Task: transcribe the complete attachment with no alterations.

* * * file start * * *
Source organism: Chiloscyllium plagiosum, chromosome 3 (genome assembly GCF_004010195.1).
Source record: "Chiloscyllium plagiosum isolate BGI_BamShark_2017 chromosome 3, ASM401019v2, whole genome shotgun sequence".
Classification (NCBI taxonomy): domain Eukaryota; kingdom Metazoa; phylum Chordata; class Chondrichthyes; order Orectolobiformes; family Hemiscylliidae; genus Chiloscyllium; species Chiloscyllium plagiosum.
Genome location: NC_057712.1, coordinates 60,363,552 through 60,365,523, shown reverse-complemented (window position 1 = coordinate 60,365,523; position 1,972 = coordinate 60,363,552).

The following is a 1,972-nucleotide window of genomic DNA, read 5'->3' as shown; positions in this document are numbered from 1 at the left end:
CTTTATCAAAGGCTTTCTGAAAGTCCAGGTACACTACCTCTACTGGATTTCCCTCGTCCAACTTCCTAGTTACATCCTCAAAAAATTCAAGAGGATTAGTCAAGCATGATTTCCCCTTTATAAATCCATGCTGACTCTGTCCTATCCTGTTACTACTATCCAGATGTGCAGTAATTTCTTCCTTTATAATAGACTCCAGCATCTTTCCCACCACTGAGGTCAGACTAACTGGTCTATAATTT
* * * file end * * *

Source organism: Chiloscyllium plagiosum, chromosome 3 (genome assembly GCF_004010195.1).
Source record: "Chiloscyllium plagiosum isolate BGI_BamShark_2017 chromosome 3, ASM401019v2, whole genome shotgun sequence".
Classification (NCBI taxonomy): domain Eukaryota; kingdom Metazoa; phylum Chordata; class Chondrichthyes; order Orectolobiformes; family Hemiscylliidae; genus Chiloscyllium; species Chiloscyllium plagiosum.
Genome location: NC_057712.1, coordinates 60,363,552 through 60,365,523, shown reverse-complemented (window position 1 = coordinate 60,365,523; position 1,972 = coordinate 60,363,552).

The following is a 1,972-nucleotide window of genomic DNA, read 5'->3' as shown; positions in this document are numbered from 1 at the left end:
CTTTATCAAAGGCTTTCTGAAAGTCCAGGTACACTACCTCTACTGGATTTCCCTCGTCCAACTTCCTAGTTACATCCTCAAAAAATTCAAGAGGATTAGTCAAGCATGATTTCCCCTTTATAAATCCATGCTGACTCTGTCCTATCCTGTTACTACTATCCAGATGTGCAGTAATTTCTTCCTTTATAATAGACTCCAGCATCTTTCCCACCACTGAGGTCAGACTAACTGGTCTATAATTT